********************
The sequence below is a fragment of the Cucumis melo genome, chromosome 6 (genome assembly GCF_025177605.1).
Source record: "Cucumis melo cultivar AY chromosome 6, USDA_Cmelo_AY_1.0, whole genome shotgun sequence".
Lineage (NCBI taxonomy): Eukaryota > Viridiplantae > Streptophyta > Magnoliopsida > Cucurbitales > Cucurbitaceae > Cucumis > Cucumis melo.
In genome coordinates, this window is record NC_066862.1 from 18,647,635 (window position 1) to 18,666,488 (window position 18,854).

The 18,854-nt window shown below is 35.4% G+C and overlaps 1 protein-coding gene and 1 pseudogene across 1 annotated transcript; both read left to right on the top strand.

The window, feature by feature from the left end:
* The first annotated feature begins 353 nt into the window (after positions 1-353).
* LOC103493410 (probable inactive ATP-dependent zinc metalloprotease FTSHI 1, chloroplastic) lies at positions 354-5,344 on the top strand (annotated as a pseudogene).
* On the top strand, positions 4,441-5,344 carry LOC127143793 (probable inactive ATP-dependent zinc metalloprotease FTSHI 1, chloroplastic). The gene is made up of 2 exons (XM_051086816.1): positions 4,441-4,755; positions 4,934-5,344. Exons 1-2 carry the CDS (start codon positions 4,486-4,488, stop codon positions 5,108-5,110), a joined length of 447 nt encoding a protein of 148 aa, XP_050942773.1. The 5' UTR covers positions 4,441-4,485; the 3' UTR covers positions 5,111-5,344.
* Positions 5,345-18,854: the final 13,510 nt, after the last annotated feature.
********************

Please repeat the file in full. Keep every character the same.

The sequence below is a fragment of the Cucumis melo genome, chromosome 6 (genome assembly GCF_025177605.1).
Source record: "Cucumis melo cultivar AY chromosome 6, USDA_Cmelo_AY_1.0, whole genome shotgun sequence".
Lineage (NCBI taxonomy): Eukaryota > Viridiplantae > Streptophyta > Magnoliopsida > Cucurbitales > Cucurbitaceae > Cucumis > Cucumis melo.
In genome coordinates, this window is record NC_066862.1 from 18,647,635 (window position 1) to 18,666,488 (window position 18,854).

The 18,854-nt window shown below is 35.4% G+C and overlaps 1 protein-coding gene and 1 pseudogene across 1 annotated transcript; both read left to right on the top strand.

The window, feature by feature from the left end:
* The first annotated feature begins 353 nt into the window (after positions 1-353).
* LOC103493410 (probable inactive ATP-dependent zinc metalloprotease FTSHI 1, chloroplastic) lies at positions 354-5,344 on the top strand (annotated as a pseudogene).
* On the top strand, positions 4,441-5,344 carry LOC127143793 (probable inactive ATP-dependent zinc metalloprotease FTSHI 1, chloroplastic). The gene is made up of 2 exons (XM_051086816.1): positions 4,441-4,755; positions 4,934-5,344. Exons 1-2 carry the CDS (start codon positions 4,486-4,488, stop codon positions 5,108-5,110), a joined length of 447 nt encoding a protein of 148 aa, XP_050942773.1. The 5' UTR covers positions 4,441-4,485; the 3' UTR covers positions 5,111-5,344.
* Positions 5,345-18,854: the final 13,510 nt, after the last annotated feature.